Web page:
If you’ve ever fought to retrieve that last bit of ketchup stuck in the bottle, Herscher has a device for that. Enter: the Sauce Squirter; basically, it’s two condiment bottles strapped to a desk fan with rubber bands. Herscher teaches you how to create your very own sauce squirter. Each time he sets up a scenario to test the machine, Herscher either creates a mess or breaks things. In the big finale, he tries to up the stakes but ends up with a face full of sauce.
THE THRILL SEEKERS
The creed here is: make it exciting, but scientific. Some of these videos require a “Don’t try this at home” label, but thrill seekers don’t stop at making things explode. They take on meticulous projects like constructing giant candied shapes or explaining why liquid nitrogen doesn’t belong in a liquid pool, but science is always at the heart of their flashy demos. Welcome to experimentation on steroids.
The Backyard Scientist
Each Backyard Scientist experiment is based on a “what if” scenario. The genius of this channel is its way of building suspense. For example, the video featured is inspired by the YouTube channel What We Made’s video on molten salt. The Backyard Scientist creates a similar test and walks you through his hypothesis before testing it several times. When the molten salt explodes after it touches the water, the host gives us a play-by-play of the science that informs the outcome.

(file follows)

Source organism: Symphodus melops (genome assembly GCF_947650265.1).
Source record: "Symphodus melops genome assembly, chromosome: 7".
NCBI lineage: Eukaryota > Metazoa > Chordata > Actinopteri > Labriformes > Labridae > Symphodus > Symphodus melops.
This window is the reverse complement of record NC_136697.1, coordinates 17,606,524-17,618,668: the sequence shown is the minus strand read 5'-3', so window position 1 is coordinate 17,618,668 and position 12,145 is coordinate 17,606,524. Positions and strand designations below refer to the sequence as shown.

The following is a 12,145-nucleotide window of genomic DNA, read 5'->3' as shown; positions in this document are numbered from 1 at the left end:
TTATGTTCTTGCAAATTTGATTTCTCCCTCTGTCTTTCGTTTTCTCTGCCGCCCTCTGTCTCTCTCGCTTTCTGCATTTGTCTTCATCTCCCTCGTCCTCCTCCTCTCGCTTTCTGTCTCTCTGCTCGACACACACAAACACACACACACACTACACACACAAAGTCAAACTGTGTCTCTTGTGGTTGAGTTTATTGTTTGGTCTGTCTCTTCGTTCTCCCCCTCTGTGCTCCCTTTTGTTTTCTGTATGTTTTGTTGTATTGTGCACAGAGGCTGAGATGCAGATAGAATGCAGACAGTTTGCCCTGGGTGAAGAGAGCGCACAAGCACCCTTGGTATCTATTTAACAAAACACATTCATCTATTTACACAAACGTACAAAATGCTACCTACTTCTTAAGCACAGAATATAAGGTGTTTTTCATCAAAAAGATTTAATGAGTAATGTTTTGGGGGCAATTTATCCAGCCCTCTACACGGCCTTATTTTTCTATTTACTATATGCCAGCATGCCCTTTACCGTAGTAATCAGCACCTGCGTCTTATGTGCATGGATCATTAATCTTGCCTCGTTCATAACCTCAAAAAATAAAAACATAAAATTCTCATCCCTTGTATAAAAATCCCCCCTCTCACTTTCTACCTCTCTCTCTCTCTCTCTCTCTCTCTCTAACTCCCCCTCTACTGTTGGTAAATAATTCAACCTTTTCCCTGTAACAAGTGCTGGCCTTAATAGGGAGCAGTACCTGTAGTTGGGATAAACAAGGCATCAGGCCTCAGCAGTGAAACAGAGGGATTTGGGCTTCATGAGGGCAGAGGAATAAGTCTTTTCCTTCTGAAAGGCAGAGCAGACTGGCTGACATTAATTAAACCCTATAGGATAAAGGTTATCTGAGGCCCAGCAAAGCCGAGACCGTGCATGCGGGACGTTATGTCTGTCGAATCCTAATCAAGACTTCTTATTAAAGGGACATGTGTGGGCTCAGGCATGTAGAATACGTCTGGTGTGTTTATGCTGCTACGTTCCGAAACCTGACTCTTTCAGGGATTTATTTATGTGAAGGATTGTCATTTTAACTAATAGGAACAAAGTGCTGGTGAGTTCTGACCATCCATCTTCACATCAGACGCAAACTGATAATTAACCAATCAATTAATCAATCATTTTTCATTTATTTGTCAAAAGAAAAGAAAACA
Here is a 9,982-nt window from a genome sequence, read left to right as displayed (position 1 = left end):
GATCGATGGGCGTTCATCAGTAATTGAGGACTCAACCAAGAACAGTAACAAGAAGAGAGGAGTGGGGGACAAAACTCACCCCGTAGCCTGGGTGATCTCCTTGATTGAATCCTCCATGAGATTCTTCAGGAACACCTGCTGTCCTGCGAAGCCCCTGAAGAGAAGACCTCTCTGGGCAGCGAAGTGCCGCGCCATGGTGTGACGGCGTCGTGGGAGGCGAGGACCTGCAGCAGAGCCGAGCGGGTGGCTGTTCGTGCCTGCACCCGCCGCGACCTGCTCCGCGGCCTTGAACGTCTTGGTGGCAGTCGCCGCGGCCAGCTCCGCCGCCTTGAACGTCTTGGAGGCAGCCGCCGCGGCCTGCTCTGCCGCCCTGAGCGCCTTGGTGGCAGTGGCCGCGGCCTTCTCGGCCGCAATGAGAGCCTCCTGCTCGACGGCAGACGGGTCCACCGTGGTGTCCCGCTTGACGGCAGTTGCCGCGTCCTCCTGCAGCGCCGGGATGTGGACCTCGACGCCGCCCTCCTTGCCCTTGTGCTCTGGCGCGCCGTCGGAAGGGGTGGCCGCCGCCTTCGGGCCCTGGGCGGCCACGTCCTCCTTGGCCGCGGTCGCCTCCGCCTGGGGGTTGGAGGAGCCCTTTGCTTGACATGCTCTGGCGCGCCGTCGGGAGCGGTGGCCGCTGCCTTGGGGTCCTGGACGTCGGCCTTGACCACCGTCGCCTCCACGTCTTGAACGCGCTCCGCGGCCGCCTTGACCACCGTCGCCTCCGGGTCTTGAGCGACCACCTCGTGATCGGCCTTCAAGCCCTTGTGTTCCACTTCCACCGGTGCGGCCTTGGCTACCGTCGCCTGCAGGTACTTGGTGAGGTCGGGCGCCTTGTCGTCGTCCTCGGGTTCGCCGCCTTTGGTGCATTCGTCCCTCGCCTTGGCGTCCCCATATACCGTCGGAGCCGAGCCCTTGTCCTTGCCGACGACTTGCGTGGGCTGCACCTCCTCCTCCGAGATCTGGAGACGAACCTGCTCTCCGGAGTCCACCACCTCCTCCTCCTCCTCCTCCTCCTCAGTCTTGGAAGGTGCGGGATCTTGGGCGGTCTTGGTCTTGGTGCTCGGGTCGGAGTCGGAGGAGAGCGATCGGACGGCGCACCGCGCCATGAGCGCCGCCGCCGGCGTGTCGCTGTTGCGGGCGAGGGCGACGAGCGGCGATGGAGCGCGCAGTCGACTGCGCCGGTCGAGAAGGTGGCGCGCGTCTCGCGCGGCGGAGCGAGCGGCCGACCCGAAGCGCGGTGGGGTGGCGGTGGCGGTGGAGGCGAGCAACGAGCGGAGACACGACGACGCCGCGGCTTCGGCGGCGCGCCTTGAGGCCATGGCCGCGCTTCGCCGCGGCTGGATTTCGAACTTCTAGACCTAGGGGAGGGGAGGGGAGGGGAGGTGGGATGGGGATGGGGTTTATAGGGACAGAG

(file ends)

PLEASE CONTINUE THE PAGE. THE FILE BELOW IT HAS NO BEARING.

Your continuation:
The King of Random
Can you turn coal into diamonds? Well, the King of Random can show you how to convince people that you can. True to its name, the channel tackles random questions prompted by viewers, like how to encase metal in kinetic sand for a visually satisfying science hack. The channel was created by Grant Thompson, but after a run-in with the law for his explosive experiments, the show has two new hosts, Nate and Calli (who haven’t revealed their last names). The channel offers nontraditional hacks and tutorials, but the question is more important than the outcome on this channel. Testing whether food will go bad in a vacuum chamber doesn’t have quite the rush of lighting a pool on fire, but the host’s sense of curiosity provides a different kind of thrill.